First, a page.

As Big Bird experienced a wave of political importance in the past few weeks, a very skimpy women's costume version attracted attention. Especially when the finances of the Sesame Street Workshop are under some scrutiny, selling a sexualize version of a beloved children's character seemed not only distasteful but downright sleazy.
Except that Sesame Street has nothing to do with these costumes, and is trying to get them taken off the market.
Sarah Beth Erb from Seseame Street Workshop tells us, “our legal team has sent a cease and desist letter to the website selling them, will monitor the site, and follow up accordingly to make sure the items in question are removed.”
Sexxxy: Not official!
Companies like Sesame Street Workshop don’t actually manufacture their own merchandise, instead they sell the licensing rights to various manufacturers. Even then, merchandise still has to pass through brand assurance to get the ok. This means the brands get to protect their properties’ integrity, the kind of integrity that means that Sesame Street would never approve of a sexy lingerie version of its characters, just as you won't see an official licensed shirt of a Oscar the Grouch holding a gun.
Sesame Street does license costumes through a costume manufacturer called Disguise. The women's Big Bird costume is cutesy, but still modest enough not to be scandalous. Put it this way: your dad would actually let you leave the house in this.
Here’s the officially licensed Big Bird costume (a dress, tights, and headpiece):
Cute and modest: Official!
What Yandy.com has done is separate out the headpiece, which is officially licensed through Disguise, and pair it with a completely different - and much sexier – dress and tights.
This is a sneaky way to get around the licensing issue – pair the identifying accessory headpiece with a completely different and sexier dress than it’s intended for, but sell them separately. Of course, on the website, the two items are sold right next to each other. For the “sexy Bert & Ernie” costumes, the official mask (sold separately from the sexy overalls) is actually modeled by a man.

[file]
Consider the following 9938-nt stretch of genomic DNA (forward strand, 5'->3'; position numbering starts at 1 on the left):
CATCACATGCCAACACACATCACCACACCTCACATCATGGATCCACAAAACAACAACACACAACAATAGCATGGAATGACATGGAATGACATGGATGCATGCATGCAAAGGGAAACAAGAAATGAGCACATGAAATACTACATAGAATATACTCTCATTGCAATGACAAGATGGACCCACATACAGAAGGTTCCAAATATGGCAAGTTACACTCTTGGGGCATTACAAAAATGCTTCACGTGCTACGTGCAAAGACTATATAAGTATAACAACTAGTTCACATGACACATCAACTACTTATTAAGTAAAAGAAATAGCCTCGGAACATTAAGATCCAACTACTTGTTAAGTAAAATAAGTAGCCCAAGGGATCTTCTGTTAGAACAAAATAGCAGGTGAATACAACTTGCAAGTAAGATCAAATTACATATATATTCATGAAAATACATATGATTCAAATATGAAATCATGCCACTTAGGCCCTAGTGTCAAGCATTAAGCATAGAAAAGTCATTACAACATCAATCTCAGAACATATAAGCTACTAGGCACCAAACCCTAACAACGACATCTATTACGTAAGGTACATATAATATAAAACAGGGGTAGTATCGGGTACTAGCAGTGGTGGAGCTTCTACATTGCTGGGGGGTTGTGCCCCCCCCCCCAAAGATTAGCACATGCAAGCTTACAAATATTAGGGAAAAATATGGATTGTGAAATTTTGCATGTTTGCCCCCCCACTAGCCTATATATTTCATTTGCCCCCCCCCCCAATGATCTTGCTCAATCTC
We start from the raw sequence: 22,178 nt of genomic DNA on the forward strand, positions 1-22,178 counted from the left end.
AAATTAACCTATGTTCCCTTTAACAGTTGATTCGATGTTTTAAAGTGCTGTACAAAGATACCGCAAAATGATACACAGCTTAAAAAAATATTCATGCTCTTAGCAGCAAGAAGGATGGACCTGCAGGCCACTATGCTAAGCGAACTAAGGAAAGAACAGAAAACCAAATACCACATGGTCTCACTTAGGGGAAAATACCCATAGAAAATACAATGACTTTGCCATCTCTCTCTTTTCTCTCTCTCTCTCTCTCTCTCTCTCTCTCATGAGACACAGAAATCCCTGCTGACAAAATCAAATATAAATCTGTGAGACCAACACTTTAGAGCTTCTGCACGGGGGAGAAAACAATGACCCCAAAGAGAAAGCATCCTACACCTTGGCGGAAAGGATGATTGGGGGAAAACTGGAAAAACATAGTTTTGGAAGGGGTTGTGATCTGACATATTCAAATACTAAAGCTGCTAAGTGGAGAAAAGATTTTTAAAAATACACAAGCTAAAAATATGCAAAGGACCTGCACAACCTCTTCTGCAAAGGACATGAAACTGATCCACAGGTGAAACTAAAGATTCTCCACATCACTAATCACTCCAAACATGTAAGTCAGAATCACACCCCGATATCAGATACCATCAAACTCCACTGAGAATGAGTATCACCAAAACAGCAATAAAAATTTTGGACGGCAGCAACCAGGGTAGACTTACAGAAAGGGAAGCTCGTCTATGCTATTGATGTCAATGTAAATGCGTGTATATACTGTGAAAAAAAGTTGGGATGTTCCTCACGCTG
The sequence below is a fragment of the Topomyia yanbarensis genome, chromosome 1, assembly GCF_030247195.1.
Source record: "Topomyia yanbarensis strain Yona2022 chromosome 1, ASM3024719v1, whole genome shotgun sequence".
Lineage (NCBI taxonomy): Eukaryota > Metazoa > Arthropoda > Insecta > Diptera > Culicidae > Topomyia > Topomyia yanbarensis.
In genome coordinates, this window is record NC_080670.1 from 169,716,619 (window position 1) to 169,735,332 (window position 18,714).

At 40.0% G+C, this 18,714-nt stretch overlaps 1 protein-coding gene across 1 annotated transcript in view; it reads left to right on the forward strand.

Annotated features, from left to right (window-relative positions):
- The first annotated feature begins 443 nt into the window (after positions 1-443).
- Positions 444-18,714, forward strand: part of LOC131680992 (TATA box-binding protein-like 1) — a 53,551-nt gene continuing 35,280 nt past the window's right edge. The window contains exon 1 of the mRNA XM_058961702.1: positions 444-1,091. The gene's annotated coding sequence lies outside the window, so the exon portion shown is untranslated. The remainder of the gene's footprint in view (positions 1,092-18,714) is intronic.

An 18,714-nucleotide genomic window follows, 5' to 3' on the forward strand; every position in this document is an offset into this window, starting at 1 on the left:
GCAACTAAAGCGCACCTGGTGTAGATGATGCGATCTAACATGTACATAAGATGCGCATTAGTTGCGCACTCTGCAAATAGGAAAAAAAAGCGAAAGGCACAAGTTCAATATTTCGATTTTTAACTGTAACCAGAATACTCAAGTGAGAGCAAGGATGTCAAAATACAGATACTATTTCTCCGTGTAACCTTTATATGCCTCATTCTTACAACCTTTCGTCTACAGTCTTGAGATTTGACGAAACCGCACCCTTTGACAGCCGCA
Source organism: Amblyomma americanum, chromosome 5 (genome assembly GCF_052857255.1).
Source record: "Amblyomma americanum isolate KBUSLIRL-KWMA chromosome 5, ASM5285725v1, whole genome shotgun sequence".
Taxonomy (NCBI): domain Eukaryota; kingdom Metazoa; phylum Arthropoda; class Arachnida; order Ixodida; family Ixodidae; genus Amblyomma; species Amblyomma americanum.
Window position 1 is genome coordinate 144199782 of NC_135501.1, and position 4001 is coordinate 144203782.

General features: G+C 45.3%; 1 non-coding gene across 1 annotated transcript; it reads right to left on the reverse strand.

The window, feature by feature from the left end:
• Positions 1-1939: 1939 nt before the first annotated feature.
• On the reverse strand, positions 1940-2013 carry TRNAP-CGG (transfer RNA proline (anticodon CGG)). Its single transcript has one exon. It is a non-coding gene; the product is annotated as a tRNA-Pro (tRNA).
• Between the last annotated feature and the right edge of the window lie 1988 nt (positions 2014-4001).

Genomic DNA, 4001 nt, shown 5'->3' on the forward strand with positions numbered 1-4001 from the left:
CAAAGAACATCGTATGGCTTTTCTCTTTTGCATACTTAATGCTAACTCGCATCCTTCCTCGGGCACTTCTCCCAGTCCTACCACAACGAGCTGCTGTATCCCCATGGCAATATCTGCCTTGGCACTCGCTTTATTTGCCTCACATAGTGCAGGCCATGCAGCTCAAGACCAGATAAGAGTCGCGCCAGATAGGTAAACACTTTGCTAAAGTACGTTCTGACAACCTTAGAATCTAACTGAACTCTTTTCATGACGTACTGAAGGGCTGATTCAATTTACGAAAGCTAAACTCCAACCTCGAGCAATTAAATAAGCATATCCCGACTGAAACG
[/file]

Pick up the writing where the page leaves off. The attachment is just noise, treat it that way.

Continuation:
Yandy has several other sexy costumes that appear to be unlicensed - a dead giveaway is when they have a generic name. A costume clearly meant to be Minnie Mouse is called "Sexy Mouse", a Care Bear is called "Bear Costume", and Super Mario is called "Sexy Plumber".
Even though Sesame Street Workshop has issued the cease and desist, the costumes are still being sold on Yandy.com. It’s unclear how this will be resolved – whether Yandy’s trick of selling sexy outfits that look vaguely suggestive of a trademarked character and selling the licensed accessory separately – will work, or if Sesame Street’s case is strong enough to force them to stop selling before Halloween.
One thing IS clear: the nice people at Sesame Street do not want you wearing a slutty Bird Bird costume this year.